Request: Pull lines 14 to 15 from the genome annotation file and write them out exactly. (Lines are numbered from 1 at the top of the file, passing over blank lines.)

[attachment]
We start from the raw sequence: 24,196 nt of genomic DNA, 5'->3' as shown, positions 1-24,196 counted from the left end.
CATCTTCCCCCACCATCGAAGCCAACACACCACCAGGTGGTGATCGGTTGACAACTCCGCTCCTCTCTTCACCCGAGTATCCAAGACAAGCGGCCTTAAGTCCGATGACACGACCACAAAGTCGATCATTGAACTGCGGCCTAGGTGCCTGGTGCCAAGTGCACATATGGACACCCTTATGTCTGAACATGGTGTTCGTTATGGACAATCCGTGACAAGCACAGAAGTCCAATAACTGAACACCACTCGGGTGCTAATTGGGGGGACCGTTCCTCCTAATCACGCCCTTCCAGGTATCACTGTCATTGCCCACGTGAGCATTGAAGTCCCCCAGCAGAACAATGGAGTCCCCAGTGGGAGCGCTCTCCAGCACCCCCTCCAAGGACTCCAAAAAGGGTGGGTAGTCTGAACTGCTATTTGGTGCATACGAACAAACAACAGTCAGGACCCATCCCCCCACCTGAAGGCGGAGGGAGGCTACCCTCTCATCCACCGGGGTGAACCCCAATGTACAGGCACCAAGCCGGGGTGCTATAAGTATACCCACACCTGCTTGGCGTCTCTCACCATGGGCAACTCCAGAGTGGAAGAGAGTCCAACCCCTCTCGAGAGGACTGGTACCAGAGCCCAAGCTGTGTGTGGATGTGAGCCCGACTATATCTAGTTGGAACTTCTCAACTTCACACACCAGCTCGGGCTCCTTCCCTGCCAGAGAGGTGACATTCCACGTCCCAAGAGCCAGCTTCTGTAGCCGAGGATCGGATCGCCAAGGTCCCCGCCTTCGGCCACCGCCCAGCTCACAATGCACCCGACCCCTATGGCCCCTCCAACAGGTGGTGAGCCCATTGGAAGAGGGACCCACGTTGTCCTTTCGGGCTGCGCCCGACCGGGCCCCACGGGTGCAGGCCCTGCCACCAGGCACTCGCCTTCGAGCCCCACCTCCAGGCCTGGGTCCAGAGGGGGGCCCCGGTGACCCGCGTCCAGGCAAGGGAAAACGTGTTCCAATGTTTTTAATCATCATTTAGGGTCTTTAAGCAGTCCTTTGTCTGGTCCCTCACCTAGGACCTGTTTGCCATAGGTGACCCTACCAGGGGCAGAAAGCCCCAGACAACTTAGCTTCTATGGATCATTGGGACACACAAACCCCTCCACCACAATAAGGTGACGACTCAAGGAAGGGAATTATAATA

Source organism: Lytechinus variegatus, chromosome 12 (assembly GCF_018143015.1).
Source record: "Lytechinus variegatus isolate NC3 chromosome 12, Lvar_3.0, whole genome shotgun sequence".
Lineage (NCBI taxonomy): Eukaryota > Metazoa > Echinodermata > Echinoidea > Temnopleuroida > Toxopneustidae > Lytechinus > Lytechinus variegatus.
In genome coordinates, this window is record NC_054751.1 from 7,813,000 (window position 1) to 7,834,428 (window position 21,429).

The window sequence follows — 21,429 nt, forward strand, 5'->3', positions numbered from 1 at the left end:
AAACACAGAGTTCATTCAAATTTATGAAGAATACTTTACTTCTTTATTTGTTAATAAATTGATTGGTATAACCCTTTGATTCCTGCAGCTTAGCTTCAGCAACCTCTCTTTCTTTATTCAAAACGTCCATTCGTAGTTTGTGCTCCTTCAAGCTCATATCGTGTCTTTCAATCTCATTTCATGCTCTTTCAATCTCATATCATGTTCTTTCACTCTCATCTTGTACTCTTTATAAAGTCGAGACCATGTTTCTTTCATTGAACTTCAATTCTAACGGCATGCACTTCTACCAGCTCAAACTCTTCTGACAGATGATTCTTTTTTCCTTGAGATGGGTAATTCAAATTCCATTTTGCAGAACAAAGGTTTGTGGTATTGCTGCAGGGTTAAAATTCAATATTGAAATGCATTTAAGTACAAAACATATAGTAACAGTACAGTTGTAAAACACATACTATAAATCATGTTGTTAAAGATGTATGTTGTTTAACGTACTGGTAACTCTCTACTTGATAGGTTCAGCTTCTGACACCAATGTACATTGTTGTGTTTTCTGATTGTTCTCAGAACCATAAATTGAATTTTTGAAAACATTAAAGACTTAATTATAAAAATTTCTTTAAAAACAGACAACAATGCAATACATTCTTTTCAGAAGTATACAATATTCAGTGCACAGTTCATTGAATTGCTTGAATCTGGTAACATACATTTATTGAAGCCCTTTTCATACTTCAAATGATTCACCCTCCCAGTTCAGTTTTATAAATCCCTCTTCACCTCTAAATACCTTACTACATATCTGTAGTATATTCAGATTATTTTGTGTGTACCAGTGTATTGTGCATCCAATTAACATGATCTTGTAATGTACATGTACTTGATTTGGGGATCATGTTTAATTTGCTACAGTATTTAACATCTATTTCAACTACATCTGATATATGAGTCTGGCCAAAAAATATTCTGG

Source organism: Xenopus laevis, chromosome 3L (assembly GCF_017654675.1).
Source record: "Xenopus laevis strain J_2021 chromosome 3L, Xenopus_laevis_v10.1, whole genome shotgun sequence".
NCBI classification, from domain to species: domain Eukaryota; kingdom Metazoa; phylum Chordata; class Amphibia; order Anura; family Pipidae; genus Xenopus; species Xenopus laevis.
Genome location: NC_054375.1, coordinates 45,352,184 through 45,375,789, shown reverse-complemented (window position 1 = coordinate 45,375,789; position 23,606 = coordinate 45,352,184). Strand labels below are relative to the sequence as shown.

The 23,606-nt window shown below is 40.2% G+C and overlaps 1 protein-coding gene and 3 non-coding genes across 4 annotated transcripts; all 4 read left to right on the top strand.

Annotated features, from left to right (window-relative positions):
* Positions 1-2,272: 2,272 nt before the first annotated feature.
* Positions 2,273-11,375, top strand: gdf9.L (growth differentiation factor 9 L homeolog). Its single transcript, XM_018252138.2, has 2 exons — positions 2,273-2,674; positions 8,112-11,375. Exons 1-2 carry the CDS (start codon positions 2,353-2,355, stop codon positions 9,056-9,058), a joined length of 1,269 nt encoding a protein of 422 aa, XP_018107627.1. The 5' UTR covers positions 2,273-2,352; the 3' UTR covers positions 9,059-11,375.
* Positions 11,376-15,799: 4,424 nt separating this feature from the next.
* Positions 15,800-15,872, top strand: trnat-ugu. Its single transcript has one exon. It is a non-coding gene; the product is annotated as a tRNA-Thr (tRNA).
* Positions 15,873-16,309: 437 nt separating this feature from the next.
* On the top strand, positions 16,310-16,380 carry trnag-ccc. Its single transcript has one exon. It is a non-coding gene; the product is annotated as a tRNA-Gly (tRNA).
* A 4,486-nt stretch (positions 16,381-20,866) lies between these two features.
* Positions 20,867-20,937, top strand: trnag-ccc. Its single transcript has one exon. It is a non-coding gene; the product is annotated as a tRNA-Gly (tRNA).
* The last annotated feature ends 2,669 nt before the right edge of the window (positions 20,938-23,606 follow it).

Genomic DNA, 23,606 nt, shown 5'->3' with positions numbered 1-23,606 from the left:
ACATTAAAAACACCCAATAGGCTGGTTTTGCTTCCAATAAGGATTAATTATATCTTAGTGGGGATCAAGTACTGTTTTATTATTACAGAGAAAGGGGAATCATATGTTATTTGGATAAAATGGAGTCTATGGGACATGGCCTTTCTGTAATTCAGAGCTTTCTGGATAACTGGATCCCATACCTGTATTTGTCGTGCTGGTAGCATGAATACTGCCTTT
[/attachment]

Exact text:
Annotated features, from left to right (window-relative positions):
* Positions 1-2,272: 2,272 nt before the first annotated feature.